Past and Present
History Of The Britons (Historia Brittonum) by Nennius
44. Four times did Vortimer valorously encounter the enemy; the first has been mentioned, the second was upon the river Darent, the third at the Ford, in their language called Epsford, though in ours Set thirgabail, there Horsa fell, and Catigern, the son of Vortigern; the fourth battle he fought was near the stone on the shore of the Gallic sea, where the Saxons being defeated, fled to their ships.
 Some MSS. here add, "This Vortimer, the son of Vortigern, in a synod held at Guartherniaun, after the wicked king, on account of the incest committed with his daughter, fled from the face of Germanus and the British clergy, would not consent to his father's wickedness; but returning to St. Germanus, and falling down at his feet, he sued for pardon; and in atonement for the calumny brought upon Germanus by his father and sister, gave him the land, in which the forementioned bishop had endured such abuse, to be his for ever. Whence, in memory of St. Germanus, it received the name Guarenniaun (Guartherniaun, Gurthrenion, Gwarth Ennian) which signifies, a calumny justly retorted, since, when he thought to reproach the bishop, he covered himself with reproach."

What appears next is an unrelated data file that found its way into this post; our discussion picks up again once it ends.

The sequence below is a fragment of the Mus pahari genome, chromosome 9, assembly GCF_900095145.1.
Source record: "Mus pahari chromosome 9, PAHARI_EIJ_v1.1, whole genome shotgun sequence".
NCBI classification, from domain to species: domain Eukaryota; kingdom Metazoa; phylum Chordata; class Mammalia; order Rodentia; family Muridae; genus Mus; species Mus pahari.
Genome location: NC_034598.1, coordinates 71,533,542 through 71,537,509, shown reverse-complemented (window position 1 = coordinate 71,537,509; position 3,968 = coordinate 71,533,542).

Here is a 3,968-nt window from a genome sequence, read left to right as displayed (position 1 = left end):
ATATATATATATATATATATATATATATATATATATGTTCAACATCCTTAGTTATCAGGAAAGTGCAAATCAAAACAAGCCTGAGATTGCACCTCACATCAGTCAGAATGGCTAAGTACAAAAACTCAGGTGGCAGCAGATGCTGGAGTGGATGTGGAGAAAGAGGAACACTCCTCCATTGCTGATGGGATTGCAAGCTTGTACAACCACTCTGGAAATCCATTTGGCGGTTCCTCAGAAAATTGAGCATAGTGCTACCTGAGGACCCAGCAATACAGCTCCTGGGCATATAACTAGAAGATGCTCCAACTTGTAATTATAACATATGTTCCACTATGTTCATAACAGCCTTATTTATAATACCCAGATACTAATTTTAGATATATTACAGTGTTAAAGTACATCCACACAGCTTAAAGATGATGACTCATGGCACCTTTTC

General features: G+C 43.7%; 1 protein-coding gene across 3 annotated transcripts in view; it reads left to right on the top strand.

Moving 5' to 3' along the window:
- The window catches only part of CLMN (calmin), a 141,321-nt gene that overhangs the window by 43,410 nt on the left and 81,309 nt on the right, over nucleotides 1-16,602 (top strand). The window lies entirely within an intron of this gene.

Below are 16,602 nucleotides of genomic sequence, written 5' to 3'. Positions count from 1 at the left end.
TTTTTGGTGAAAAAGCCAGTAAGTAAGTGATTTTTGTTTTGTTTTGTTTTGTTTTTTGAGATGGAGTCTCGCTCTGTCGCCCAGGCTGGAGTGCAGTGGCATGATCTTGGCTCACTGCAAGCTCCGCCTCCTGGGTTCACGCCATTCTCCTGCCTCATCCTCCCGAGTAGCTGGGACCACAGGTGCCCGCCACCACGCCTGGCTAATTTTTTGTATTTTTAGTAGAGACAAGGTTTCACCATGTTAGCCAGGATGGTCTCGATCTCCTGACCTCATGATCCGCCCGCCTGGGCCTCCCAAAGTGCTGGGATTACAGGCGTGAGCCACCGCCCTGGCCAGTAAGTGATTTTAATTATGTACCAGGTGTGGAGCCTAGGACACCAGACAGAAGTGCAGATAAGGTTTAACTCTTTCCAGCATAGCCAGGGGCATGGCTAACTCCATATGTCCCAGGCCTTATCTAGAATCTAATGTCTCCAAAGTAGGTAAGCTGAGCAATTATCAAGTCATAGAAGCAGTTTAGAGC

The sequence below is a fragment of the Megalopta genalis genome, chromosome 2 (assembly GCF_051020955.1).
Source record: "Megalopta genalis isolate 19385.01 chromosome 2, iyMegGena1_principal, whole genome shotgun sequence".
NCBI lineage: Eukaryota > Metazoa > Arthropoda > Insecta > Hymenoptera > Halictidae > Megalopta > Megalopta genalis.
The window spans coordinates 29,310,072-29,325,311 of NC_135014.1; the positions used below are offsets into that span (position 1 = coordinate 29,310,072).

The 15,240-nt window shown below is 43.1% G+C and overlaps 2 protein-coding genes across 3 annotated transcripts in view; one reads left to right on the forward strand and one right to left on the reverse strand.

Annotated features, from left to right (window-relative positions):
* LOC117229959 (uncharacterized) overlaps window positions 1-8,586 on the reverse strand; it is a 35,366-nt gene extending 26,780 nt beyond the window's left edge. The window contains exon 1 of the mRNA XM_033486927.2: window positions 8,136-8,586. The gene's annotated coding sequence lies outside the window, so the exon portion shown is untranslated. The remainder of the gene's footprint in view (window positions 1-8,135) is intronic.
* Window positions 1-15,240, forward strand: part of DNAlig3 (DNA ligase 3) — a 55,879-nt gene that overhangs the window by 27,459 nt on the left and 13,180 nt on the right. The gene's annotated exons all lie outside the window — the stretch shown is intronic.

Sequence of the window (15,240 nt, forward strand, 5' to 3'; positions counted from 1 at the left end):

According to Langhorne, Epsford was afterwards called, in the British tongue, Saessenaeg habail, or 'the slaughter of the Saxons.'
 V.R. "The stone of Titulus, thought to be Stone in Kent, or Larger-stone in Suffolk.
After a short interval Vortimer died; before his decease, anxious for the future prosperity of his country, he charged his friends to inter his body at the entrance of the Saxon port, viz. upon the rock where the Saxons first landed; "for though," said he, "they may inhabit other parts of Britain, yet if you follow my commands, they will never remain in this island." They imprudently disobeyed this last injunction, and neglected to bury him where he had ap- pointed.*
* Rapin says he was buried at Lincoln; Geoffrey, at London.